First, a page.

Just over one year ago, as the coronavirus pandemic surged through California, Bay Area health officers debated what would become one of the earliest in a series of unprecedented decisions to shut down public life for the nearly 8.5 million people in the region: Whether — and to what extent — they should shut down mass gatherings.
As the necessity of limiting contagion became clear, officers debated the numbers. Some local counties banned gatherings of over 100 people, while others went further, counseling people not to meet in groups of over 35. Dr. Scott Morrow, the health officer for San Mateo County, asked about the science behind those decisions.
“Do the numbers 100 and 35 have any basis in anything?” he asked in a Slack chat maintained by the Association of Bay Area Health Officers, a group that includes health officers from 12 local counties and the city of Berkeley.
“No basis as I can see,” Dr. Marty Fenstersheib, at the time the health officer for San Benito County, replied. “The numbers are random.”
“The point being there should not be any gatherings at this time,” Morrow noted, “but apparently orders need numbers.”
It was one of many such deliberations revealed in the Slack chats between the health officers, which the Bay Area News Group obtained through a public records request and is making public here for the first time. Though an incomplete record of the public health discussions — officials also conferred on other channels including email and phone calls — the chats comprise the most centralized record of regional health officers’ consequential consultations about COVID-19 responses as it ravaged California.
The chats, which date from January 31 to June 2, provide a window into the improvisational, harried decision-making process behind some of the most historic public health policies in our lifetime. Conversations through the early months are dominated by confusion, with the focus initially on foreign travelers, from China and then from Europe, and questions over how local health departments are expected to carry out the federal government’s quarantine orders for high-risk travelers arriving at San Francisco International Airport and at Travis Air Force Base.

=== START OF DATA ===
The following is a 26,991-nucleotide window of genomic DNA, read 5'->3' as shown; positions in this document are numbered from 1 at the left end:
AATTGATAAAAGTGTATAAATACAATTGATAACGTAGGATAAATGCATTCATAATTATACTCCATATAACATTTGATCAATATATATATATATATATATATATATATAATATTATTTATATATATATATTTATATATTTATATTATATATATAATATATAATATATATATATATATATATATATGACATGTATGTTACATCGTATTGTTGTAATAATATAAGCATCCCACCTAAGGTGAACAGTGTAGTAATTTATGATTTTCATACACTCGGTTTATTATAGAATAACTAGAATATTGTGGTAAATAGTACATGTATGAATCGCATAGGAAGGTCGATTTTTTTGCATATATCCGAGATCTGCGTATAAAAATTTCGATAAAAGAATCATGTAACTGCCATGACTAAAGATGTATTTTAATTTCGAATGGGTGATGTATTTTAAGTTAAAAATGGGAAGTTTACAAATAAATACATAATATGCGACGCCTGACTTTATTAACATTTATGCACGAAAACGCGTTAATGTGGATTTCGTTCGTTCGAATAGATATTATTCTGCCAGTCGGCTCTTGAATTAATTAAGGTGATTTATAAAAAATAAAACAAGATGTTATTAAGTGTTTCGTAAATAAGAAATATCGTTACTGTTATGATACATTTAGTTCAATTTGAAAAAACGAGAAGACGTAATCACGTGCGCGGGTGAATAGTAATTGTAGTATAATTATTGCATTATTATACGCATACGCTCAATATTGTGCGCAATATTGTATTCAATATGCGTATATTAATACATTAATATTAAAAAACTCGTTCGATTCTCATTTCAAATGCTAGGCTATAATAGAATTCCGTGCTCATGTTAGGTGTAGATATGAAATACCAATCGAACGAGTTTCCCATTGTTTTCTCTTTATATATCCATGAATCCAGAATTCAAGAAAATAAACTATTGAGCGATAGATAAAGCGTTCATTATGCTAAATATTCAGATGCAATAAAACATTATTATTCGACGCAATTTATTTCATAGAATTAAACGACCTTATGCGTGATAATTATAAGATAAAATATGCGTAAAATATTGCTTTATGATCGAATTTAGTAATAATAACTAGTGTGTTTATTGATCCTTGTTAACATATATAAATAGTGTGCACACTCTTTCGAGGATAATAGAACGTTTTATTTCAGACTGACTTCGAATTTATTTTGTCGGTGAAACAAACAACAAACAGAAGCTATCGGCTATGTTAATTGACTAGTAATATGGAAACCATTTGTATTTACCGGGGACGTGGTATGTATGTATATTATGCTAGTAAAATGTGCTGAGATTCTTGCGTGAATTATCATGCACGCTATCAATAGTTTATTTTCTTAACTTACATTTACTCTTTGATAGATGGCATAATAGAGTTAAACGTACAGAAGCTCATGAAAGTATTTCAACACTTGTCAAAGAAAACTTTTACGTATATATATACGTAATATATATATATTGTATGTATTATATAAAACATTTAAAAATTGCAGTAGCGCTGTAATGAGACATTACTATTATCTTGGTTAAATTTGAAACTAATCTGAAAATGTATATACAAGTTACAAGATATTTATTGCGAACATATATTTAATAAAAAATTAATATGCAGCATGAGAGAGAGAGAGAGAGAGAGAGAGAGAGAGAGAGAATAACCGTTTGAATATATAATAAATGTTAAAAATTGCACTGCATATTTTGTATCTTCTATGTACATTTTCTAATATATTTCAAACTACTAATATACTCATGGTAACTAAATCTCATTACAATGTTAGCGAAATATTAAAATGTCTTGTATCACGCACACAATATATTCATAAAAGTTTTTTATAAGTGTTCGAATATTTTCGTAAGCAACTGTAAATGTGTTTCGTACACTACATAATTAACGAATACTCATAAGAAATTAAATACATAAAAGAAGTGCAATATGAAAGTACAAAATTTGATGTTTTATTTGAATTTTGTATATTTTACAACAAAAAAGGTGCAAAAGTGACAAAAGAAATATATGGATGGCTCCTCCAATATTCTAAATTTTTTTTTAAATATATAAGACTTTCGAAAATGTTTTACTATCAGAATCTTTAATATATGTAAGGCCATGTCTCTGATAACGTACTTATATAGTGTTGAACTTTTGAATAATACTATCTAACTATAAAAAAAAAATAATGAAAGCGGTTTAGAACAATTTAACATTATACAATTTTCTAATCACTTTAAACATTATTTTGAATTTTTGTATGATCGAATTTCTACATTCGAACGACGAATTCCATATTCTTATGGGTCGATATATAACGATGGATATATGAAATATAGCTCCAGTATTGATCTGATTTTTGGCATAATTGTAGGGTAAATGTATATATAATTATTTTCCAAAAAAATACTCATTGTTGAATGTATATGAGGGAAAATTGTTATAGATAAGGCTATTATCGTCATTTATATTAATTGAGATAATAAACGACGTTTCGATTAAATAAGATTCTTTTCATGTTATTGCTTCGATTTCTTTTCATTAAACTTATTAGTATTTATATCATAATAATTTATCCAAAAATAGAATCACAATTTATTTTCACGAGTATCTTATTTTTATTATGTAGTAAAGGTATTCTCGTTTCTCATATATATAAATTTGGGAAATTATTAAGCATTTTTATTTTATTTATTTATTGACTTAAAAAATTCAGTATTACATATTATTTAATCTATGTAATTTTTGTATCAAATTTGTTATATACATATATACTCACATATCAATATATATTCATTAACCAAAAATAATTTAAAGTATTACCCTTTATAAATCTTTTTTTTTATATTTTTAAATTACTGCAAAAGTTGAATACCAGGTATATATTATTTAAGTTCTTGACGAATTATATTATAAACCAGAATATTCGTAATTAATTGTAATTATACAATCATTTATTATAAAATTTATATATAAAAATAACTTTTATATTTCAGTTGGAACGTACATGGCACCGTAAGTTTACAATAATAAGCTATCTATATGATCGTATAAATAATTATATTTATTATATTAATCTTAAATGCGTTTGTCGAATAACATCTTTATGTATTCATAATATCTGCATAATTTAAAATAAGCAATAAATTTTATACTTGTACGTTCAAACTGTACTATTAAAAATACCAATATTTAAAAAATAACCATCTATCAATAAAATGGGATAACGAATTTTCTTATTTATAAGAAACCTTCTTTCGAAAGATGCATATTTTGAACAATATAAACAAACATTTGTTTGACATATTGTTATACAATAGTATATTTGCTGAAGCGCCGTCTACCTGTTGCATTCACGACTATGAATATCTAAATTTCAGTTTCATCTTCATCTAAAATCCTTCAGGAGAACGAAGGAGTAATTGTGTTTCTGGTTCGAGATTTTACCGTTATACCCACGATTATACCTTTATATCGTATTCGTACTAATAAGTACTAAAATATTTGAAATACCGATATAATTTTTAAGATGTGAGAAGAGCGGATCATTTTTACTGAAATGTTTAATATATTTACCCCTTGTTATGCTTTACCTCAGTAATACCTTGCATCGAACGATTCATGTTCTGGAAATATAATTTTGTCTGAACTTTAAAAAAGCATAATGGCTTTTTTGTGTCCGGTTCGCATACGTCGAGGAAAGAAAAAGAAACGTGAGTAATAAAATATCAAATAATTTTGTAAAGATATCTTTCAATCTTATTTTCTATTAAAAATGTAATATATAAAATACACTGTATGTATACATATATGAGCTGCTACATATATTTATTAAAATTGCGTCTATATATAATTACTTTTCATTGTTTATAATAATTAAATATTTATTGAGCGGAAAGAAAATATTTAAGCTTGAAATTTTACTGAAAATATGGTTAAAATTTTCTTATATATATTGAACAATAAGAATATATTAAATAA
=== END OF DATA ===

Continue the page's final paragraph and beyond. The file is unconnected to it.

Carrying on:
The urgency of the public health response escalated through February and March, as the health officers realized that the virus was already widespread in the community and the extent of transmission unknown because of lack of testing. As crisis after crisis makes it clear just how prolonged and extensive the pandemic will be, the Slack chats show the health officers making daily decisions about how to shift the response to mitigation, rather than containment, often with little or conflicting information about the virus itself.
The chats also show the officers struggling to apply contradictory guidance from the Centers for Disease Control and Prevention, the state, their own local governments and one another.
In early February, the CDC mandated 14-day quarantines for travelers returning from parts of China, frustrating some local officials who expressed concern that such measures were premature and draconian. The officers also struggled to grasp their extraordinary legal authorities, which sparked disagreements about the relative powers of federal and local quarantine orders.
“I have spent many hours over the last 2 days on high-level cdc calls,” Morrow said on Feb. 2. “I have repeated over and over, I have no capacity to operationalize the quarantine plan. Nothing is going to change that.”
Erica Pan, who at the time was the public health officer for Alameda County, wondered if the federal government would impose quarantine orders on potentially infected persons if local governments refused or were unable.
The earliest messages also show that, initially, the officers coordinating responses were still optimistic about their ability to prevent the virus from spreading in the U.S.